Story: Derrick Okrah
Burngreave resident Jackie Drayton has just finish serving her term as Lord Mayor and is enjoying quality time with family. Jackie kindly showed the Messenger into her beautiful and magnificent garden, before telling us about her year as Sheffield’s Ambassador.
Jackie is a wonderful woman with a passion for humanitarian needs. When asked what it was like being a Lord Mayor, she said:
“It was really an honour to be called upon to serve the people of Sheffield. It’s like fostering a child; you have to make sure you do everything to the best of your ability for that child within that short period of time. You also have to be ready to give the child up, and now I’ve handed Sheffield on to the next Mayor.”
Meeting and greeting
During her year in office, Jackie attended to more than 1500 appointments. In the nine weeks before Christmas Jackie didn’t take one day off. Her ambassador role included giving speeches about Sheffield’s history, opening events and visits in and outside Sheffield.
“I tried to fit in any requests to visit or open an event. Every appointment was important – it might have been my fifth of the day, but I had to remember that it was their first and I had to give it my best.”
The Lord Mayor chooses charities to support during the year. Jackie’s charities were the Cavendish Cancer Care Centre, a local domestic abuse project and the Kashmir Earthquake Relief Fund appeal to rebuild a Girls College, after the earthquake which resulted in the deaths of more than 10,000 people in the town. In the Girls College alone 288 pupils and teachers died.
When asked about why she chose the Kashmir charity she said:
“The people of Kashmir were left with nothing to hold on to, their food,properties, families were all devastated on that day.I felt I had to do something on behalf of the people of Sheffield for these people.”
In April Jackie visited Kashmir and laid the foundation stone for the Girls College. She was welcomed like a “queen”, she and the delegation she was part of were escorted by armed police wherever they went. Jackie was amazed to find people still learning from books at the side of the road and taking exams in temporary buildings, sitting on plastic chairs and leaning on cardboard.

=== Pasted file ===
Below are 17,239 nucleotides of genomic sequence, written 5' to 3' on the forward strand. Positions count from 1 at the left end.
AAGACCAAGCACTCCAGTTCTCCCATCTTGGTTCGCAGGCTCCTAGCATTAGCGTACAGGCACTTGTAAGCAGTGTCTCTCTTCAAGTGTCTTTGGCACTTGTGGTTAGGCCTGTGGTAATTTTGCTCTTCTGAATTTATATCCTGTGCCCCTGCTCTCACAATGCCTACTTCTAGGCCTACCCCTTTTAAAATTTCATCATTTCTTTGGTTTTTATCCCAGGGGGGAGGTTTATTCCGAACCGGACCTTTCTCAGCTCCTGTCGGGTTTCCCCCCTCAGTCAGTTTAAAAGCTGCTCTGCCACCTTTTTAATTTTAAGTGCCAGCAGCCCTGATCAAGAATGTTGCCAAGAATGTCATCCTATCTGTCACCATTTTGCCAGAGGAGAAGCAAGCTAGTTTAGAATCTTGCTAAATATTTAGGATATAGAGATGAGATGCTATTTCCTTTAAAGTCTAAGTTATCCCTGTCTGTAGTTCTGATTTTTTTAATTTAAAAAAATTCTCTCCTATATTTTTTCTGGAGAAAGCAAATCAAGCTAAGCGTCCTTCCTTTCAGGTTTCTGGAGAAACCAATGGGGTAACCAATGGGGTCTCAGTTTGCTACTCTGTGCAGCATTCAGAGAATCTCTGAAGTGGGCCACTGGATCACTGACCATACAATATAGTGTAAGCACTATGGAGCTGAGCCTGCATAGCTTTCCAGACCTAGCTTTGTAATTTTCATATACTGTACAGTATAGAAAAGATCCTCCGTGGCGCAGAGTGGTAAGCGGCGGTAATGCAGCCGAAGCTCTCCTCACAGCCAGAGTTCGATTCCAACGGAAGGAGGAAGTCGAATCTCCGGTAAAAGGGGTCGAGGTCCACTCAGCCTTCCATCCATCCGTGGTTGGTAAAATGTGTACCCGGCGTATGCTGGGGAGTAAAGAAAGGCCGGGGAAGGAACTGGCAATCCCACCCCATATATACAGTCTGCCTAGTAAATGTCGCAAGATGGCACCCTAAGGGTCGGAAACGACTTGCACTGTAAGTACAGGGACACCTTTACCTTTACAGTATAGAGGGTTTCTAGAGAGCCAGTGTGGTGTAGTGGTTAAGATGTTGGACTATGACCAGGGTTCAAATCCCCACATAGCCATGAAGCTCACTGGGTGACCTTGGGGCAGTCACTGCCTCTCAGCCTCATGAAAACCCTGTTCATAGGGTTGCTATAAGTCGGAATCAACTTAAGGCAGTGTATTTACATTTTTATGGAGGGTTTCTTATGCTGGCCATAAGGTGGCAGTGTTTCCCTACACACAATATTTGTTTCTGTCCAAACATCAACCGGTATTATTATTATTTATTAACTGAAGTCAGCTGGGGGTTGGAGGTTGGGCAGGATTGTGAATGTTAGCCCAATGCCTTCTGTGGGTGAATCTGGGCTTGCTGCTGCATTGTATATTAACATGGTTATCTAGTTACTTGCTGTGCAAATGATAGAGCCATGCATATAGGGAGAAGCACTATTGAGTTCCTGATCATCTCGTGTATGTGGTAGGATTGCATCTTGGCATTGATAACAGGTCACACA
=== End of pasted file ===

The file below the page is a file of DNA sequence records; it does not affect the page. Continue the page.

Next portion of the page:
“We could see the potential of the proposed new building straight away.The College only has girls for part of the day so the building would be empty half the time. It’s possible boys may use the college as well or that a community library can be set up for everyone.”
(See ‘Visit to Kashmir’ for more information about this trip).
Jackie explained how this was not the first time Sheffield had helped another country in their time of need. During her Mayorship she visited Serre in France where the Sheffield City Battalion or the ‘Pals’ fought and died in 1916. The town was badly damaged by the fierce fighting of the first world.
“In 1929 the Lord Mayor raised money from the people of Sheffield to build the memorial in the village of Serre to the men of the City Battalion; they also built several homes and a school, which are still standing.”
When asked whether she would remember anyone in particular Jackie said she would always remember everyone she met and the fun and laughs they shared together.
“I realised that there are many ordinary people doing extraordinary things.”
However, one of Jackie’s best memories was of meeting Britain’s first astronaut, Sheffield born Helen Sharman, who spent 8 days on the Mir Space station in May 1991 as part of the Soviet space mission project Juno.
Jackie will continue to support her charities, especially the school building she began in Kashmir.
“I will be going to Kashmir every year to see the progress of the building and I’m actively involved with the two other charities as well as giving time to my councillor work.”
The Kashmir Earthquake Relief Fund has raised £42,000 so far. It is estimated that the College will cost over £300,000 to build. To donate, contact Kashmir Education Trust on 244 9910, or at Abbeyfield Park House, Sheffield S4 7AT.